Riverside trustees expressed surprise last week after Finance Director Karin Johns reported that, five months after the end of 2017, that last year’s general operating budget posted a roughly $230,000 deficit.

When it was passed, the general operating fund, which pays for day-to-day expenses of the village, such as employee salaries and benefits, was expected to end 2017 with a small surplus.

“I thought I was watching this pretty closely,” said Trustee Michael Sedivy during a discussion of the matter at the May 17 meeting of the village board. 

“I was not aware that we were running a 3-percent deficit [last] year,” Sedivy said. “So finding that out in May of 2018 … I’m wondering what I missed.”

Johns brought the information to the board in order to have trustees pass an amendment to their 2017 budget ordinance, since several expense line items in last year’s budget came in over estimates.

The amendments needed to get board approval in order for the village’s auditor to continue preparing Riverside’s certified annual financial report for 2017.

While trustees voted unanimously to approve the amendments, they also called for a full accounting of where the village came up short, especially with respect to revenues.

“”I’d like to see that in the staff summary,” said Trustee Doug Pollock. “I would like to know what that is.”

Among the line items that came in over budget in 2017 were payments to the Intergovernmental Risk Management Agency, which handles liability insurance for the village.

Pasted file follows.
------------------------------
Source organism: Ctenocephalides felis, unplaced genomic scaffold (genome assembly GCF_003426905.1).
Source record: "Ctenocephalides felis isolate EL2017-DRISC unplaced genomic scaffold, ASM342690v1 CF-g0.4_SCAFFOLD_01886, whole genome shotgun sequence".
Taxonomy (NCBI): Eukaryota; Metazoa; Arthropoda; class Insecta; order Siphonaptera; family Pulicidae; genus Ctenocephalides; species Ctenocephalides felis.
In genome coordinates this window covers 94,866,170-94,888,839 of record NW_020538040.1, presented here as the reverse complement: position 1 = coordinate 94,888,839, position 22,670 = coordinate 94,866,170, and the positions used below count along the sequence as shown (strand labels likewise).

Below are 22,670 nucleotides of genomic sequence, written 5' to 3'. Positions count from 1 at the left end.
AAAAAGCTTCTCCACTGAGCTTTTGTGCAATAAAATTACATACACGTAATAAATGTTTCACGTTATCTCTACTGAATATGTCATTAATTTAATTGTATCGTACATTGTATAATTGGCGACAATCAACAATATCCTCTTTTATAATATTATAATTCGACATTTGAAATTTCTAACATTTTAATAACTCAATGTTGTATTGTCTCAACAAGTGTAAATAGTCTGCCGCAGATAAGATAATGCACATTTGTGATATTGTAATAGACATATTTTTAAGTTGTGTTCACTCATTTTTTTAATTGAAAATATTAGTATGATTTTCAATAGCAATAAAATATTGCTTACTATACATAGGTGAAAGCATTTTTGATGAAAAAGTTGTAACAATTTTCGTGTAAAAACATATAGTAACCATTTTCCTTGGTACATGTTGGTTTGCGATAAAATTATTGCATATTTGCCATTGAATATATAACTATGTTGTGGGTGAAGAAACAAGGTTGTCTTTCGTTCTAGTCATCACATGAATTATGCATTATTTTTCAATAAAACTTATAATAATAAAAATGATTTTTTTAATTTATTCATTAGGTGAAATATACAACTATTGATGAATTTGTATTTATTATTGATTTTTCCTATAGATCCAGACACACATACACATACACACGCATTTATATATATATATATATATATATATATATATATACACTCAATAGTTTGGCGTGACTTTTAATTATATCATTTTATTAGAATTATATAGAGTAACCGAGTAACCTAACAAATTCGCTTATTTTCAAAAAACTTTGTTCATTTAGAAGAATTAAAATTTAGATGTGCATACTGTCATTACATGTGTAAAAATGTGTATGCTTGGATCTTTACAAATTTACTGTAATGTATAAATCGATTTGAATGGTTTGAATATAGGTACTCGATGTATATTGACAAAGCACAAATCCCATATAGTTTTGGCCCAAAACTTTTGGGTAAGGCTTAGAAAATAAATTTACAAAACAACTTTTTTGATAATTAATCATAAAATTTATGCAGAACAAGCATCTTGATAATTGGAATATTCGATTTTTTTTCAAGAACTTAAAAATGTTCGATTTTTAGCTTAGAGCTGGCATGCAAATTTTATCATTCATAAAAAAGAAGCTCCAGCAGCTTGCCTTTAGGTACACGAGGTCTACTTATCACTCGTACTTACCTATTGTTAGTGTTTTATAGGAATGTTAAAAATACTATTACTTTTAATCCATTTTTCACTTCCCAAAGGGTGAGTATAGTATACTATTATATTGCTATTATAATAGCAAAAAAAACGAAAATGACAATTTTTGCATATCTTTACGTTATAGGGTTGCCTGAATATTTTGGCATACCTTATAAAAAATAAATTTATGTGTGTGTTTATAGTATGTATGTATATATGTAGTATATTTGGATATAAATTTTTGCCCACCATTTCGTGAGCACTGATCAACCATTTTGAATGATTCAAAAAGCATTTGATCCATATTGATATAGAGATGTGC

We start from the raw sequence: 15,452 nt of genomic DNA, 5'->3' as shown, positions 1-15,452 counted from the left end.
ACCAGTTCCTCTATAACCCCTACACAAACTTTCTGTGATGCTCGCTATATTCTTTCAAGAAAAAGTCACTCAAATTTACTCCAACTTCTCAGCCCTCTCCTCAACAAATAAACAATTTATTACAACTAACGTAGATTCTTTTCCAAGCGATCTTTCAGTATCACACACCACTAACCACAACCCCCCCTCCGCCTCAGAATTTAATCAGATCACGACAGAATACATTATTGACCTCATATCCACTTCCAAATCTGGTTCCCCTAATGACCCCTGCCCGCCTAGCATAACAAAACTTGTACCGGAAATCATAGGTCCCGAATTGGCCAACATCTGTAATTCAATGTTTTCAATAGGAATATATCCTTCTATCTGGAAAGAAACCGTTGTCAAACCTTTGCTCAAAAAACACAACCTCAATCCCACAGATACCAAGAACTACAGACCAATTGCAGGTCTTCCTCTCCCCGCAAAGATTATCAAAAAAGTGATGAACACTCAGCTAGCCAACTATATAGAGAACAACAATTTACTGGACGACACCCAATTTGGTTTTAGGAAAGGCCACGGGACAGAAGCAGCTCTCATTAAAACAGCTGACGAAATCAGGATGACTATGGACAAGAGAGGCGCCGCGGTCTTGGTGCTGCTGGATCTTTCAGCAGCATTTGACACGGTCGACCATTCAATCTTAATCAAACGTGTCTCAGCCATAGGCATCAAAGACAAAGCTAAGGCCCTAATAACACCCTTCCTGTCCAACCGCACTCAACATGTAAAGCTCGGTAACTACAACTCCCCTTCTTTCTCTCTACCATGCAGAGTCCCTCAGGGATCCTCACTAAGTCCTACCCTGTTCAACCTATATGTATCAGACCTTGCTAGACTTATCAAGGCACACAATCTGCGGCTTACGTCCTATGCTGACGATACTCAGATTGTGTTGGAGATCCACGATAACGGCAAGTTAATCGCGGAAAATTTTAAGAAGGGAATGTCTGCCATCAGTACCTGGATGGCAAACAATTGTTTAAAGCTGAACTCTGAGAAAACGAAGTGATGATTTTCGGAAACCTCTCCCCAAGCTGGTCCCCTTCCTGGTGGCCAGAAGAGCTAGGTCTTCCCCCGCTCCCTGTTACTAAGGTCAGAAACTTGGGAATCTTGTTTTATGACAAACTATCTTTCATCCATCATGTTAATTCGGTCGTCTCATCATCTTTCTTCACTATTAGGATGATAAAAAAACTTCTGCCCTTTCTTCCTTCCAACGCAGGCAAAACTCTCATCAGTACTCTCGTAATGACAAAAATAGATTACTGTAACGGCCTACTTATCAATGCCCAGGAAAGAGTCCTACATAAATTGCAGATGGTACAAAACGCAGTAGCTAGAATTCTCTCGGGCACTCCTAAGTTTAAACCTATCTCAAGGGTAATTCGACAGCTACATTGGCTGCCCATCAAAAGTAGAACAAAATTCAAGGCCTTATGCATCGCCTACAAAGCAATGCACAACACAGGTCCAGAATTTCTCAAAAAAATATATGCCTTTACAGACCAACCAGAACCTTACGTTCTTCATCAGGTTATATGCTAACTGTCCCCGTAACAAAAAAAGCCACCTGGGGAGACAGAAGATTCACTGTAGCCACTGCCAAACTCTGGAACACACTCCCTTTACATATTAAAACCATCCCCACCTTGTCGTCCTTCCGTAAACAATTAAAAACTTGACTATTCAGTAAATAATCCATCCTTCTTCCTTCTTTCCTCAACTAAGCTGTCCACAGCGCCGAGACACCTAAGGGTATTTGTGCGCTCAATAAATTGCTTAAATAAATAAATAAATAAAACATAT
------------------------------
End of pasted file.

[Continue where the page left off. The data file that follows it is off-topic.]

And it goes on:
Riverside was hit with a large worker’s compensation claim in 2017, said Village Manager Jessica Frances, which resulted in Riverside paying about $50,000 more than expected to IRMA last year.

The village also spent $44,600 more with its law firm last year, much of it in connection with village-board approved lawsuits related to code enforcement matters and its purchase of commercial property on Harlem Avenue. 

Riverside also spent almost $30,000 more than it anticipated in training for firefighters, as a result “significant staff turnover,” according to Johns’ memo regarding the budget amendments to the village board.

The 2017 budget also apparently did not include a $37,000 line item related to sales-tax reimbursement incentives the village board approved in late 2016 and in early 2017 for two downtown restaurants, La Barra and Sawmilly.

Johns also told the village board on May 17 that projected general operating fund revenues fell about $135,000 short of expectations in 2017. According to Johns, the village collected about $130,800 less than it had anticipated for its share of the state income taxes.

Last year, the Illinois General Assembly cut its income tax disbursements to municipalities by 10 percent last year.

However, the picture in Riverside could have been worse if not for greater-than-anticipated revenues related to recreation fees, building permit fees and restaurant food sales in 2017.

Revenue related to building, zoning and inspection fees came in $110,000 over estimates, and Riverside also collected $25,000 more than it expected from its places-for-eating tax. 

The village also collected $45,000 more than expected in recreation program fees in 2017.